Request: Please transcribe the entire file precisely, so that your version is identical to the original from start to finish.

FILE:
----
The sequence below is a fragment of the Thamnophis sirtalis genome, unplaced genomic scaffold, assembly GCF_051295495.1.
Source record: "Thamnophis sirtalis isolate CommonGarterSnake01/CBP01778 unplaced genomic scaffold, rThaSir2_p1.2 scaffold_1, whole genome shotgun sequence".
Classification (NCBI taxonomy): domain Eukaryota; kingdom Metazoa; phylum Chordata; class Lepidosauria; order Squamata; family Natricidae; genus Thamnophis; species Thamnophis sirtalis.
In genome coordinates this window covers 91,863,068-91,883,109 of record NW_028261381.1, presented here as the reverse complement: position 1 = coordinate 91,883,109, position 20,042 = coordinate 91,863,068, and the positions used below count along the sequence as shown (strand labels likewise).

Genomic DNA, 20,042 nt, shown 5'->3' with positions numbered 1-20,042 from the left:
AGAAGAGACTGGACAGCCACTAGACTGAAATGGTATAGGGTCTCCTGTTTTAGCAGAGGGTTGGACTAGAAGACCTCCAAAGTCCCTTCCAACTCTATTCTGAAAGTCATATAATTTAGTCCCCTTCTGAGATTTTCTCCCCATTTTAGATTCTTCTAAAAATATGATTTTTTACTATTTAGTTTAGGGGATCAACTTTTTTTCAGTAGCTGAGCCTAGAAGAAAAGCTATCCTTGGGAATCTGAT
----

The sequence below is a fragment of the Thamnophis sirtalis genome, unplaced genomic scaffold, assembly GCF_051295495.1.
Source record: "Thamnophis sirtalis isolate CommonGarterSnake01/CBP01778 unplaced genomic scaffold, rThaSir2_p1.2 scaffold_1, whole genome shotgun sequence".
Classification (NCBI taxonomy): domain Eukaryota; kingdom Metazoa; phylum Chordata; class Lepidosauria; order Squamata; family Natricidae; genus Thamnophis; species Thamnophis sirtalis.
In genome coordinates this window covers 91,863,068-91,883,109 of record NW_028261381.1, presented here as the reverse complement: position 1 = coordinate 91,883,109, position 20,042 = coordinate 91,863,068, and the positions used below count along the sequence as shown (strand labels likewise).

Genomic DNA, 20,042 nt, shown 5'->3' with positions numbered 1-20,042 from the left:
AGAAGAGACTGGACAGCCACTAGACTGAAATGGTATAGGGTCTCCTGTTTTAGCAGAGGGTTGGACTAGAAGACCTCCAAAGTCCCTTCCAACTCTATTCTGAAAGTCATATAATTTAGTCCCCTTCTGAGATTTTCTCCCCATTTTAGATTCTTCTAAAAATATGATTTTTTACTATTTAGTTTAGGGGATCAACTTTTTTTCAGTAGCTGAGCCTAGAAGAAAAGCTATCCTTGGGAATCTGAT